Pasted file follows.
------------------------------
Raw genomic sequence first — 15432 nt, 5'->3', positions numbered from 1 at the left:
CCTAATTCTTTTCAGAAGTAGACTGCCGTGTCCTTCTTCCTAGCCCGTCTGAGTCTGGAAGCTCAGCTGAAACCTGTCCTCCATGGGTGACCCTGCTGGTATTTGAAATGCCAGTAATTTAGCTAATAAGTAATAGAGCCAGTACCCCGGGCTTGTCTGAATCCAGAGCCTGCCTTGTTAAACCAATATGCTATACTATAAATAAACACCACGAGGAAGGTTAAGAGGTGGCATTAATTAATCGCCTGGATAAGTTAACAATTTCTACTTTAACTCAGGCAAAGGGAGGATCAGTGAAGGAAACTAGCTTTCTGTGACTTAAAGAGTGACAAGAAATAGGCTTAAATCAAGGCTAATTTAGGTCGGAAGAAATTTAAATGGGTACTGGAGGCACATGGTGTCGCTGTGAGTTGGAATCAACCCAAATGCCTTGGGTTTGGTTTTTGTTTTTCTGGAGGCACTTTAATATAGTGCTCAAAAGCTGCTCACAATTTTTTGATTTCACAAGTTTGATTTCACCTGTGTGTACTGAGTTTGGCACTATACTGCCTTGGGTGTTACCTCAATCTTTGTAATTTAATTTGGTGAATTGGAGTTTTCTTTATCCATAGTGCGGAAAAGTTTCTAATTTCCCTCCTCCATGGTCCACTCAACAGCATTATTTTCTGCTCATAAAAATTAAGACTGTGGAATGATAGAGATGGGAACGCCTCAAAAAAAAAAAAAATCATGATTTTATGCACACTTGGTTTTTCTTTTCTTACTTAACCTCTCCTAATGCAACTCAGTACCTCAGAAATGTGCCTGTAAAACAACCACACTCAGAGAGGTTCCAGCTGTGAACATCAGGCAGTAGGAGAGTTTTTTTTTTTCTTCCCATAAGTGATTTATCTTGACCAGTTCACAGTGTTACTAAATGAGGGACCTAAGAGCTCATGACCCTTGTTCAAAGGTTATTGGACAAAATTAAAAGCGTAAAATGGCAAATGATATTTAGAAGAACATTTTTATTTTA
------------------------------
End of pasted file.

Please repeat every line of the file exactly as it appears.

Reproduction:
Raw genomic sequence first — 15432 nt, 5'->3', positions numbered from 1 at the left:
CCTAATTCTTTTCAGAAGTAGACTGCCGTGTCCTTCTTCCTAGCCCGTCTGAGTCTGGAAGCTCAGCTGAAACCTGTCCTCCATGGGTGACCCTGCTGGTATTTGAAATGCCAGTAATTTAGCTAATAAGTAATAGAGCCAGTACCCCGGGCTTGTCTGAATCCAGAGCCTGCCTTGTTAAACCAATATGCTATACTATAAATAAACACCACGAGGAAGGTTAAGAGGTGGCATTAATTAATCGCCTGGATAAGTTAACAATTTCTACTTTAACTCAGGCAAAGGGAGGATCAGTGAAGGAAACTAGCTTTCTGTGACTTAAAGAGTGACAAGAAATAGGCTTAAATCAAGGCTAATTTAGGTCGGAAGAAATTTAAATGGGTACTGGAGGCACATGGTGTCGCTGTGAGTTGGAATCAACCCAAATGCCTTGGGTTTGGTTTTTGTTTTTCTGGAGGCACTTTAATATAGTGCTCAAAAGCTGCTCACAATTTTTTGATTTCACAAGTTTGATTTCACCTGTGTGTACTGAGTTTGGCACTATACTGCCTTGGGTGTTACCTCAATCTTTGTAATTTAATTTGGTGAATTGGAGTTTTCTTTATCCATAGTGCGGAAAAGTTTCTAATTTCCCTCCTCCATGGTCCACTCAACAGCATTATTTTCTGCTCATAAAAATTAAGACTGTGGAATGATAGAGATGGGAACGCCTCAAAAAAAAAAAAAATCATGATTTTATGCACACTTGGTTTTTCTTTTCTTACTTAACCTCTCCTAATGCAACTCAGTACCTCAGAAATGTGCCTGTAAAACAACCACACTCAGAGAGGTTCCAGCTGTGAACATCAGGCAGTAGGAGAGTTTTTTTTTTTCTTCCCATAAGTGATTTATCTTGACCAGTTCACAGTGTTACTAAATGAGGGACCTAAGAGCTCATGACCCTTGTTCAAAGGTTATTGGACAAAATTAAAAGCGTAAAATGGCAAATGATATTTAGAAGAACATTTTTATTTTA